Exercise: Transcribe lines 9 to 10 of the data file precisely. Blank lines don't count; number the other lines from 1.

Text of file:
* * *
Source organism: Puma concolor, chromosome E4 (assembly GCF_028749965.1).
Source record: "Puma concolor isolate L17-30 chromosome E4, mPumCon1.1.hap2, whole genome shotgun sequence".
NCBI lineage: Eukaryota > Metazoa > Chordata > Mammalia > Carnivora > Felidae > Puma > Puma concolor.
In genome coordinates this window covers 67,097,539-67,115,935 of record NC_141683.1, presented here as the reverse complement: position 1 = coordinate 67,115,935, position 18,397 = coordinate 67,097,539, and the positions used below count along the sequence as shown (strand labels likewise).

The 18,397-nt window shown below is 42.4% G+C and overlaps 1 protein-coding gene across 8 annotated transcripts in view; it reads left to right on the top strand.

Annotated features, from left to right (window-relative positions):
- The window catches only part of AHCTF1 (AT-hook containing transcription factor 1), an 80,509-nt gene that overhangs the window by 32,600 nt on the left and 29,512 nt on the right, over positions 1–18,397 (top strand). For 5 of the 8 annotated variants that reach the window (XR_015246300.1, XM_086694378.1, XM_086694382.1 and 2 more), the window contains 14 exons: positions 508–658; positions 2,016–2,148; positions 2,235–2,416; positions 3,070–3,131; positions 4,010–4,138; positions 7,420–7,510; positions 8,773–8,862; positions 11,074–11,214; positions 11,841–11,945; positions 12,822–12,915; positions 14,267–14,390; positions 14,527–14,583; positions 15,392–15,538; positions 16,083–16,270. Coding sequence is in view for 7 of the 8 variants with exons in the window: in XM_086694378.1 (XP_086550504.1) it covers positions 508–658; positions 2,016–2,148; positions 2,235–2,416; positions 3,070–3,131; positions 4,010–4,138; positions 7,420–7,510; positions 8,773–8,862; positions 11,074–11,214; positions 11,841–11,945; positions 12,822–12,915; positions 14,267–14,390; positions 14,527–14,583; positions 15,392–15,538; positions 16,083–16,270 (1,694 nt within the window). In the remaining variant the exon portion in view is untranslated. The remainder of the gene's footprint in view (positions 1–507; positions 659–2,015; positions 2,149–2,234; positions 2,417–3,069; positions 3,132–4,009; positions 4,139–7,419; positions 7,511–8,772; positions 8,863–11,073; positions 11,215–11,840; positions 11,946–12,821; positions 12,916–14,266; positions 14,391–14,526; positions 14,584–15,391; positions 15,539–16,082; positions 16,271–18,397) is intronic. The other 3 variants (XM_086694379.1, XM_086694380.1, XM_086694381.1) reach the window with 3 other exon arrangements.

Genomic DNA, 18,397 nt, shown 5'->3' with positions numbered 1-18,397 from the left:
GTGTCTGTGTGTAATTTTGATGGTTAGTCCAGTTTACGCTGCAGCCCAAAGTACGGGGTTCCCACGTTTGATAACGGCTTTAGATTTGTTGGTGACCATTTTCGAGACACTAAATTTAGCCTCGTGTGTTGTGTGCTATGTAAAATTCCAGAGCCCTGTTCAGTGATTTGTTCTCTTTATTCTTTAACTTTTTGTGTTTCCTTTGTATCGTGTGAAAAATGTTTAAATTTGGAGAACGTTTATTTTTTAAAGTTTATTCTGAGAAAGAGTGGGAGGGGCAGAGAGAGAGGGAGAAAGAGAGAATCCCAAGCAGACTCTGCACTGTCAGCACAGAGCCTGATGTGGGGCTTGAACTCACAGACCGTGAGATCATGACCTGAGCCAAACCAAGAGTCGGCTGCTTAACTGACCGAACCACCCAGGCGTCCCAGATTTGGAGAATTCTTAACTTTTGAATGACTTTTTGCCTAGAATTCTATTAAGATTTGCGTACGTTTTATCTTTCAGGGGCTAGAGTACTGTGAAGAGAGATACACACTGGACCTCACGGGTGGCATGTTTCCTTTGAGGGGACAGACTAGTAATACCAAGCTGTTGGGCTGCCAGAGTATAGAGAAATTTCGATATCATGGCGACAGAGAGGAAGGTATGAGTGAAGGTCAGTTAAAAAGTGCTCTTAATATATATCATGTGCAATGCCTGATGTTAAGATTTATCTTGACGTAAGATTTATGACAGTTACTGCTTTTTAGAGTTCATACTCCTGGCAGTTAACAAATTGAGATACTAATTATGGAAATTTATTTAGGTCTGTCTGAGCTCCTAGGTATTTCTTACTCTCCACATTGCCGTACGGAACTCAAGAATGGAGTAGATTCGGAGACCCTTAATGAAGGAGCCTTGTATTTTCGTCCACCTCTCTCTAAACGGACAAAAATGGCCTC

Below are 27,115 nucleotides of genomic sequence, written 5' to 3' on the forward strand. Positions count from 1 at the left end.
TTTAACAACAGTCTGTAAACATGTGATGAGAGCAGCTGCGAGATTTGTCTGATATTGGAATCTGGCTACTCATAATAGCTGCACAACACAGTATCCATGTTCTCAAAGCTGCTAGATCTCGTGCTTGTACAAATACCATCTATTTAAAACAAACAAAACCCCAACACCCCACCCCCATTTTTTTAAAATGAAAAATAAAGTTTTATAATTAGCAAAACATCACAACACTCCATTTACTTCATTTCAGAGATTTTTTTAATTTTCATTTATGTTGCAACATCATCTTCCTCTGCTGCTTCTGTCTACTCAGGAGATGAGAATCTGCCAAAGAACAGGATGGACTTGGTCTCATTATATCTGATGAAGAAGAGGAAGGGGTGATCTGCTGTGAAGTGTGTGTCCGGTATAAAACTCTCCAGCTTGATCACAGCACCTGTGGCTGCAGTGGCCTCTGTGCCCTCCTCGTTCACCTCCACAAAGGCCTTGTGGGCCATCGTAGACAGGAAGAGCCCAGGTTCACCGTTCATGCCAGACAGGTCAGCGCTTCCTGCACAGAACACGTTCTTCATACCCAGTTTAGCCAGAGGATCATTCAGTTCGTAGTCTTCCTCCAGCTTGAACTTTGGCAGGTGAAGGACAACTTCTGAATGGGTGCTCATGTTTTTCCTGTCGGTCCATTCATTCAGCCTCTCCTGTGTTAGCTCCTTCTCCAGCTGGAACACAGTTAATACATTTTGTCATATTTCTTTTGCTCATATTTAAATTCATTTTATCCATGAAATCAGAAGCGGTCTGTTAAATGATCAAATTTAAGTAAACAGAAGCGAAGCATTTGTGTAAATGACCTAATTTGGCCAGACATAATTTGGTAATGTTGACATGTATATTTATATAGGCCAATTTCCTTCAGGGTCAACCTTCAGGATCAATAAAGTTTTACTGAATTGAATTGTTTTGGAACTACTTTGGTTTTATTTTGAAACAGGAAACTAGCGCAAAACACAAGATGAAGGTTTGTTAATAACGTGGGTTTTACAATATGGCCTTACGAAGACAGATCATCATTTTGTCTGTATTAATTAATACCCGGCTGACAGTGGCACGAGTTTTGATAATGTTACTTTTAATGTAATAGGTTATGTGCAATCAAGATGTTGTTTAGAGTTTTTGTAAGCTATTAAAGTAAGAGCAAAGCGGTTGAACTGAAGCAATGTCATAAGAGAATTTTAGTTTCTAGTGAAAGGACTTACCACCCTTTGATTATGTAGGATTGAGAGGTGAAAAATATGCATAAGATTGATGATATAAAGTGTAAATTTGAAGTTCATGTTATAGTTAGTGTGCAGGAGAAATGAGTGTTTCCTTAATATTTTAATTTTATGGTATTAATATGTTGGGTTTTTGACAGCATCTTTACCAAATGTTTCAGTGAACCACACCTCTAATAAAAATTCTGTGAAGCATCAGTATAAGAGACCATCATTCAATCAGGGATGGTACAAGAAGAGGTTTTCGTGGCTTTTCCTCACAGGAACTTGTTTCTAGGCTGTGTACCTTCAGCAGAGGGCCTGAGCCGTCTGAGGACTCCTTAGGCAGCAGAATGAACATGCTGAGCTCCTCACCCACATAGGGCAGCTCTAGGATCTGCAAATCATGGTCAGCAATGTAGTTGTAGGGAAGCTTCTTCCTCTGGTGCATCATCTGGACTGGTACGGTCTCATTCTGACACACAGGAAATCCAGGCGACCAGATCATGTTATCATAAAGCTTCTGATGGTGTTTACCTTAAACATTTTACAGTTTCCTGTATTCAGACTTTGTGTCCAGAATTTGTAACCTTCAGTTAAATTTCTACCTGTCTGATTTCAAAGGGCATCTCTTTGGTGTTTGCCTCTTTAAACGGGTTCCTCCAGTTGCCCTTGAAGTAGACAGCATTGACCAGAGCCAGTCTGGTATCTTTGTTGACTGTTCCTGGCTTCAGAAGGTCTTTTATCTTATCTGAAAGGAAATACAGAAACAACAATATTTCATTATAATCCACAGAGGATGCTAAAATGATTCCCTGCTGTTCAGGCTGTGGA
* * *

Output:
GTGTCTGTGTGTAATTTTGATGGTTAGTCCAGTTTACGCTGCAGCCCAAAGTACGGGGTTCCCACGTTTGATAACGGCTTTAGATTTGTTGGTGACCATTTTCGAGACACTAAATTTAGCCTCGTGTGTTGTGTGCTATGTAAAATTCCAGAGCCCTGTTCAGTGATTTGTTCTCTTTATTCTTTAACTTTTTGTGTTTCCTTTGTATCGTGTGAAAAATGTTTAAATTTGGAGAACGTTTATTTTTTAAAGTTTATTCTGAGAAAGAGTGGGAGGGGCAGAGAGAGAGGGAGAAAGAGAGAATCCCAAGCAGACTCTGCACTGTCAGCACAGAGCCTGATGTGGGGCTTGAACTCACAGACCGTGAGATCATGACCTGAGCCAAACCAAGAGTCGGCTGCTTAACTGACCGAACCACCCAGGCGTCCCAGATTTGGAGAATTCTTAACTTTTGAATGACTTTTTGCCTAGAATTCTATTAAGATTTGCGTACGTTTTATCTTTCAGGGGCTAGAGTACTGTGAAGAGAGATACACACTGGACCTCACGGGTGGCATGTTTCCTTTGAGGGGACAGACTAGTAATACCAAGCTGTTGGGCTGCCAGAGTATAGAGAAATTTCGATATCATGGCGACAGAGAGGAAGGTATGAGTGAAGGTCAGTTAAAAAGTGCTCTTAATATATATCATGTGCAATGCCTGATGTTAAGATTTATCTTGACGTAAGATTTATGACAGTTACTGCTTTTTAGAGTTCATACTCCTGGCAGTTAACAAATTGAGATACTAATTATGGAAATTTATTTAGGTCTGTCTGAGCTCCTAGGTATTTCTTACTCTCCACATTGCCGTACGGAACTCAAGAATGGAGTAGATTCGGAGACCCTTAATGAAGGAGCCTTGTATTTTCGTCCACCTCTCTCTAAACGGACAAAAATGGCCTC

Below are 27,115 nucleotides of genomic sequence, written 5' to 3' on the forward strand. Positions count from 1 at the left end.